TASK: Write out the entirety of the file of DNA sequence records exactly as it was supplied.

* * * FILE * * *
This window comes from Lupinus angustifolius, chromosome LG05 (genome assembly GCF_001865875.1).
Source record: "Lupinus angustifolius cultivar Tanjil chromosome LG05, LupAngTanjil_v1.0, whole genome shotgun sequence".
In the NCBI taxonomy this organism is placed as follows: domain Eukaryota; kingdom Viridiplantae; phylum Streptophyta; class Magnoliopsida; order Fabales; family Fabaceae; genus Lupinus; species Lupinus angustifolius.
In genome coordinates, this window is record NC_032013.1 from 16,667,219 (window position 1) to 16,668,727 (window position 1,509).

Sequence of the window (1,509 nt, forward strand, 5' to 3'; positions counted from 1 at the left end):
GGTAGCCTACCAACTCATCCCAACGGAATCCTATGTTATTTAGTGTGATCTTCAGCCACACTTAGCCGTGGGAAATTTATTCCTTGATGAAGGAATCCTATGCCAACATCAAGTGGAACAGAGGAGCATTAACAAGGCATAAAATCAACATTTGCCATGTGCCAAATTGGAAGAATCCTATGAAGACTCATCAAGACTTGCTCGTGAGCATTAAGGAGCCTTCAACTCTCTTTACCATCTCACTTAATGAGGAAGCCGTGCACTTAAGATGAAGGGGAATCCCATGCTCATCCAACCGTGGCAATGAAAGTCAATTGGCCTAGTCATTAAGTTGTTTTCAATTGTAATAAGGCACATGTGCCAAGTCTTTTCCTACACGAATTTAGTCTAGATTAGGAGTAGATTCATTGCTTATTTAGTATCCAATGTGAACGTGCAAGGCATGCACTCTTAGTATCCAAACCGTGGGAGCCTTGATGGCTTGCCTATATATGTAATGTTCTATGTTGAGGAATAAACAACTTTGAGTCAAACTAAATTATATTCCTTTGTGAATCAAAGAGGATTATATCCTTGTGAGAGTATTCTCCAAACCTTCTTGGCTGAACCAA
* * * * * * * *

This window comes from Lupinus angustifolius, chromosome LG05 (genome assembly GCF_001865875.1).
Source record: "Lupinus angustifolius cultivar Tanjil chromosome LG05, LupAngTanjil_v1.0, whole genome shotgun sequence".
In the NCBI taxonomy this organism is placed as follows: domain Eukaryota; kingdom Viridiplantae; phylum Streptophyta; class Magnoliopsida; order Fabales; family Fabaceae; genus Lupinus; species Lupinus angustifolius.
In genome coordinates, this window is record NC_032013.1 from 16,667,219 (window position 1) to 16,668,727 (window position 1,509).

Sequence of the window (1,509 nt, forward strand, 5' to 3'; positions counted from 1 at the left end):
GGTAGCCTACCAACTCATCCCAACGGAATCCTATGTTATTTAGTGTGATCTTCAGCCACACTTAGCCGTGGGAAATTTATTCCTTGATGAAGGAATCCTATGCCAACATCAAGTGGAACAGAGGAGCATTAACAAGGCATAAAATCAACATTTGCCATGTGCCAAATTGGAAGAATCCTATGAAGACTCATCAAGACTTGCTCGTGAGCATTAAGGAGCCTTCAACTCTCTTTACCATCTCACTTAATGAGGAAGCCGTGCACTTAAGATGAAGGGGAATCCCATGCTCATCCAACCGTGGCAATGAAAGTCAATTGGCCTAGTCATTAAGTTGTTTTCAATTGTAATAAGGCACATGTGCCAAGTCTTTTCCTACACGAATTTAGTCTAGATTAGGAGTAGATTCATTGCTTATTTAGTATCCAATGTGAACGTGCAAGGCATGCACTCTTAGTATCCAAACCGTGGGAGCCTTGATGGCTTGCCTATATATGTAATGTTCTATGTTGAGGAATAAACAACTTTGAGTCAAACTAAATTATATTCCTTTGTGAATCAAAGAGGATTATATCCTTGTGAGAGTATTCTCCAAACCTTCTTGGCTGAACCAA